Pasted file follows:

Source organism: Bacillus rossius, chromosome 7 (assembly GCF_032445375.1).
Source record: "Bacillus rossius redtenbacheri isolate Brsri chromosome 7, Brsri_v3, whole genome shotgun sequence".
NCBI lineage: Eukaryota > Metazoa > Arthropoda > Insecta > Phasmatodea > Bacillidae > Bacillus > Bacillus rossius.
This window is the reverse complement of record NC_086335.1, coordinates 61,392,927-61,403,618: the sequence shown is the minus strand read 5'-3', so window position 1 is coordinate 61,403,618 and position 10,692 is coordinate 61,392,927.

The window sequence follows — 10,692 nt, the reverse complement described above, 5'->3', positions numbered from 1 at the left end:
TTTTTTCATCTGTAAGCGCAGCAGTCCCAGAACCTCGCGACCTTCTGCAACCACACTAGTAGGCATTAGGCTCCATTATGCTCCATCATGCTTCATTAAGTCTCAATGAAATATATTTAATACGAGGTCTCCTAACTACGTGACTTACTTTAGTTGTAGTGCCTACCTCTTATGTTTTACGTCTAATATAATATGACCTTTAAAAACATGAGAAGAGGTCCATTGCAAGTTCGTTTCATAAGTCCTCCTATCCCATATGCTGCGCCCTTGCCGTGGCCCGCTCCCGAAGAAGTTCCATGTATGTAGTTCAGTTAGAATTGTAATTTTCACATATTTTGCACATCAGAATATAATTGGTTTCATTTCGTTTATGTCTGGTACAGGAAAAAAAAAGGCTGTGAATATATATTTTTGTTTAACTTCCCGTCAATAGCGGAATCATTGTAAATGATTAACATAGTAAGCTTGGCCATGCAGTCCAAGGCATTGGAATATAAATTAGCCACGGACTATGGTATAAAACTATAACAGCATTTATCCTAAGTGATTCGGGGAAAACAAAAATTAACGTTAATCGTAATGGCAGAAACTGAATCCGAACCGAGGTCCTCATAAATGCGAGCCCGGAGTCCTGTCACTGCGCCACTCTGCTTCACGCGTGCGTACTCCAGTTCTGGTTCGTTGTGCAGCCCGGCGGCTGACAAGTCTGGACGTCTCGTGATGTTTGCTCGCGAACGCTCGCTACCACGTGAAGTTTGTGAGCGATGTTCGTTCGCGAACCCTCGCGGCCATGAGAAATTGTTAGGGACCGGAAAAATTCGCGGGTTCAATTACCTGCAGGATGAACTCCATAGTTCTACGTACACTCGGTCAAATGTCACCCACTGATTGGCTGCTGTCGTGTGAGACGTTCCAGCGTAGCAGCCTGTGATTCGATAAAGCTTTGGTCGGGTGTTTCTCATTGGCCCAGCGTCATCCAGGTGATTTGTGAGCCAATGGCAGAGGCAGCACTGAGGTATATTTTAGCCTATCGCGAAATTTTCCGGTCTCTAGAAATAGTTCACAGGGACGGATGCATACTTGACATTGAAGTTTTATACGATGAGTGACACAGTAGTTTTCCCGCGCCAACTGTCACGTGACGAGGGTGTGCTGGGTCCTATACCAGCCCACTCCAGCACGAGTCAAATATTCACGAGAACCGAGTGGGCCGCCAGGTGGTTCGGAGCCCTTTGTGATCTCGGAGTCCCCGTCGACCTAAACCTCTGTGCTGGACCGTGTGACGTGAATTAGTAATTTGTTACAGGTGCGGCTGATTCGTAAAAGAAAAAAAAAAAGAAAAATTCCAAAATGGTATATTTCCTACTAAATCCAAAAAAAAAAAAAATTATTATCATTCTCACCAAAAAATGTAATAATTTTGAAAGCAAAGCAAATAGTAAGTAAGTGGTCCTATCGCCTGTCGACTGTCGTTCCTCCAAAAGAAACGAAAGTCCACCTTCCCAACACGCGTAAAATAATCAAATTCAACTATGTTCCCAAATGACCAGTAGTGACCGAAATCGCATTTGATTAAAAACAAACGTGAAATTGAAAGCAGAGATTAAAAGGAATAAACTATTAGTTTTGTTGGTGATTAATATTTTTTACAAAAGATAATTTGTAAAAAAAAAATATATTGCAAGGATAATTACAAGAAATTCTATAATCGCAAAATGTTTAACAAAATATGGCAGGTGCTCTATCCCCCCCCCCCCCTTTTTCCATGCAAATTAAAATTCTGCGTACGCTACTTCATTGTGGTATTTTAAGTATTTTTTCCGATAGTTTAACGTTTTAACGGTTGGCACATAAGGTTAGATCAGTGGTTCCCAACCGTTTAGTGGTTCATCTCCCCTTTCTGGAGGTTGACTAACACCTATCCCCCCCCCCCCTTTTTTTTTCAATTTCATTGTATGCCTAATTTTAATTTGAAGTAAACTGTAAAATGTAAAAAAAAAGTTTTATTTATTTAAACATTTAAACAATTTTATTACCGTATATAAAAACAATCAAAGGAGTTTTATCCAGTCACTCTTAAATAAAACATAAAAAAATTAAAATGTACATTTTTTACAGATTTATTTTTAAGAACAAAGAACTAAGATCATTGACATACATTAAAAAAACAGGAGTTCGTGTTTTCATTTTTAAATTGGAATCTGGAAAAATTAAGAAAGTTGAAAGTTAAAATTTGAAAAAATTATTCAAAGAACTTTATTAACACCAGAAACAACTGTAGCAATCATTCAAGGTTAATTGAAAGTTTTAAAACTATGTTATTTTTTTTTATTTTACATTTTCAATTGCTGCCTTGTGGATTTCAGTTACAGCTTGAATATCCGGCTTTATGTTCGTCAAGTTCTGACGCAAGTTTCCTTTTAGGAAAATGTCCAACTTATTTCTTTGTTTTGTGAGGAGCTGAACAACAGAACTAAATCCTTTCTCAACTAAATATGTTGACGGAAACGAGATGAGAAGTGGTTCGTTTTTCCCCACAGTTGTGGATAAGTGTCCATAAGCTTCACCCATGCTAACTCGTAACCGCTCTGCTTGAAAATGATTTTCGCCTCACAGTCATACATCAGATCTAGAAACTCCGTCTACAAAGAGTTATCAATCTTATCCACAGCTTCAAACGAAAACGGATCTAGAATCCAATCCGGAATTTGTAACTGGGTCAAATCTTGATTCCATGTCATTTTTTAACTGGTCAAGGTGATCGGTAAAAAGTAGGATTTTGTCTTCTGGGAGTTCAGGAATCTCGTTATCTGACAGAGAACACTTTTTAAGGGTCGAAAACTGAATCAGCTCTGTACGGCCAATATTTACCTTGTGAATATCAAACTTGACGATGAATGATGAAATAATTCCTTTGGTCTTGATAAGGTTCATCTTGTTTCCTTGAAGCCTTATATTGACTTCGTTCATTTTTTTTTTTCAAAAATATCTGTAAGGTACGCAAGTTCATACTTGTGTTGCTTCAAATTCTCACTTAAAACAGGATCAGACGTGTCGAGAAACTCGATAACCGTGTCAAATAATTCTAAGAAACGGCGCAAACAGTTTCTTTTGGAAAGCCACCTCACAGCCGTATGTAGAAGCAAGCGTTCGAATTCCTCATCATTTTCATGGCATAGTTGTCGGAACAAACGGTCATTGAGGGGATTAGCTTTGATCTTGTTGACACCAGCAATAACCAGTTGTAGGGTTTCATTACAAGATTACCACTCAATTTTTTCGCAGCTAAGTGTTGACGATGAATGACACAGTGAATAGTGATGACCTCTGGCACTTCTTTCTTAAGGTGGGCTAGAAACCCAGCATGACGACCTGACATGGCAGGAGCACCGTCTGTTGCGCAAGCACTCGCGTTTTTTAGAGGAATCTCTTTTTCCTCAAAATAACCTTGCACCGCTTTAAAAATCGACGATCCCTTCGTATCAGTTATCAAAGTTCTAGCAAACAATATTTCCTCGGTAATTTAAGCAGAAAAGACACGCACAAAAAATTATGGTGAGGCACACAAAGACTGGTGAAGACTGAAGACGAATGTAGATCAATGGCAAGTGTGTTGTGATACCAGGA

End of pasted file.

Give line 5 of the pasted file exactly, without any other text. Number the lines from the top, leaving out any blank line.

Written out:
The window sequence follows — 10,692 nt, the reverse complement described above, 5'->3', positions numbered from 1 at the left end: